BRIEFS BELARUS. The democratic opposition announced on 18 January that it will conduct mass rallies in March to press for a dialogue with the Lukashenka regime and to denounce the merger with Russia even if the authorities do not give them official permission. Ivan Pashkevich of de facto President Alyaksandr Lukashenka's staff told Reuters that Lukashenka has no intention of taking part in talks with the opposition. KAZAKHSTAN. The city court in Ust-Kamenogorsk found the local newspaper "NBC-Press" guilty of inciting a rebellion and suspended the publication for three months, RFE/RL's Kazakh Service reported. The newspaper's guilt stemmed from publishing an appeal by an ethnic Russian community leader who allegedly had called for the secession of areas of Kazakhstan where ethnic Russians are predominant. TURKMENISTAN. Murat Nurmamedov has been placed under house arrest and faces criminal charges of armed hooliganism, RFE/RL's Turkmen Service reported on 20 January. His father Nurberdy, who heads the unregistered Agzybirlik opposition party, was arrested in Ashgabat earlier this month.

**UPDATE ON BELARUS' MISSING THREE ** The Minsk regime has provided no information about its investigations of the whereabouts of former Belarusian Interior Minister Yury Zakharanka, who disappeared 262 days ago; or Viktar Ganchar, deputy chairman of the de jure Belarusian parliament, and his businessman friend Anatol Krasovsky, who have been missing for 116 days. All three had been subject to around-the-clock police surveillance at the time of their disappearances.


By Charles Fenyvesi

The Russian government has launched a new offensive against the country's independent media and those who dissent from Moscow's positions, even as its drive toward Grozny appears to have stalled.

One target has been NTV television, the only one of Russia's three main television networks not linked directly to the state and often described as independent. NTV is widely credited for helping to turn public opinion against the 1994-96 Chechnya war by debunking optimistic official propaganda. But this time around it began by taking a more cooperative position, even though it did carry more programs on refugees and the plight of other civilians.

But on 23 January, NTV was told that its reporters and crews will be excluded from trips to Russian positions in the field as punishment for broadcasting an interview with a Russian army officer talking about "significant losses" in Chechnya. NTV correspondent Yurii Lipatov said military spokesmen had accused him of spreading lies and told him that they would no longer provide his network with information. Lipatov charged "censorship." In his broadcast, he explained: "If you can hide one incident in which a column was struck and tens were killed and others missing in action, then you can hide a similar incident with a second column as well."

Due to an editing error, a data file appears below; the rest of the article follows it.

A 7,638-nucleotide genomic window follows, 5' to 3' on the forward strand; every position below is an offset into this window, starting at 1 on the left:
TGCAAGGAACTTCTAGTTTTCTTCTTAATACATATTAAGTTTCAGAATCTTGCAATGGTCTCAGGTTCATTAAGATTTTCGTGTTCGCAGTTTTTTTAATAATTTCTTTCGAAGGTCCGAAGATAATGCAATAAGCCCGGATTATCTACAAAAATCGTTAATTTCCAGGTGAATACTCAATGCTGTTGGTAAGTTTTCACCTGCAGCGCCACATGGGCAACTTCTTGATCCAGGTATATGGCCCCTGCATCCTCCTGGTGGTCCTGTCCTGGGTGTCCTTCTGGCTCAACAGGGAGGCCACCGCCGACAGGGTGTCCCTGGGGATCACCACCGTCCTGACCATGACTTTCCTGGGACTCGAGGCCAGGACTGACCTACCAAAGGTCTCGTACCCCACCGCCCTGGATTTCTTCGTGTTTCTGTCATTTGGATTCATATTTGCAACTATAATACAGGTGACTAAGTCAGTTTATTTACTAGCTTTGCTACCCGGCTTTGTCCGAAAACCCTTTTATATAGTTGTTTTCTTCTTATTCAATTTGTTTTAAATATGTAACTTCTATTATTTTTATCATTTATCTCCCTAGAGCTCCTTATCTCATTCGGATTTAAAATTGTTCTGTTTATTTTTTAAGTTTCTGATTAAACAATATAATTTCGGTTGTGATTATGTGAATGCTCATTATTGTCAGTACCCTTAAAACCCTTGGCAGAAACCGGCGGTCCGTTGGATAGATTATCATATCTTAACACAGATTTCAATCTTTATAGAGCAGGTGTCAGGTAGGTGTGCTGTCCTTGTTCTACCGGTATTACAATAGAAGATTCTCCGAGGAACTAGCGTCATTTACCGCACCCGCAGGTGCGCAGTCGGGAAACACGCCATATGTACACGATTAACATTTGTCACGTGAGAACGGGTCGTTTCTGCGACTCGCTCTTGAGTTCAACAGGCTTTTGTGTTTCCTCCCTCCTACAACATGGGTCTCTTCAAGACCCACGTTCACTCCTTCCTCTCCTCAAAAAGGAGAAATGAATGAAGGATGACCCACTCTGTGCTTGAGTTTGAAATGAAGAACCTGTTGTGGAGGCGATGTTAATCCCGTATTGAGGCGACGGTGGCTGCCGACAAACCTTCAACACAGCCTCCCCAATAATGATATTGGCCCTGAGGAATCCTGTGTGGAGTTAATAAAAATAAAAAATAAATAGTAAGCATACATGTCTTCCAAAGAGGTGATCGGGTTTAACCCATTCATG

In another move widely seen as a sign of a new and tougher line to counter an increasingly restive news media, Putin on 20 January named Sergei Yastrzhembsky, a former Kremlin spin doctor, in charge of overseeing information on the war. "The media should take into account the challenges the nation is facing now," Yastrzhembsky told "Kommersant-Daily" the next day. "When the nation mobilizes its forces to solve some task, that imposes obligations on everyone including the media."

Even more ominous is the case of Aleksandr Khinshtein, a popular reporter with the daily "Moskovsky komsomolets." Khinshtein has accused Interior Minister Vladimir Rushailo of illegal activities and charged tycoon and Yeltsin confidant Boris Berezovsky with giving money to Chechen warlords and Islamic militants.

In a tactic which has not been used since Soviet times, police raided Khinshtein's Moscow apartment, armed with a warrant saying that they must take him for an examination at the psychiatric clinic in Vladimir. The plan failed when Khinshtein's lawyer arrived with film crews sent by the television station where Khinshtein works.

Interior Ministry spokesman Vladimir Martynov told the British newspaper "Independent" that police investigators had decided to give Khinshtein, 25, a psychiatric examination because he had been treated in special clinics and disqualified from military service. As for the specific charge against Khinshtein, Martynov said it had something to do with "a driving license offense" in 1997. According to Khinshtein's mother, he was disqualified from military service because of a spinal injury, and that the hospital in Vladimir was chosen for an examination because it is controlled by the Interior Ministry.

Khinshtein's attorney, Andrei Muratov, said that he could not think of a case in the past ten years when a journalist was taken to a psychiatric hospital. He suggested that the attempt qualifies as the first police use of a psychiatric clinic since the time of the Soviet repression of dissidents.

Khinshtein is now described as being "in hiding."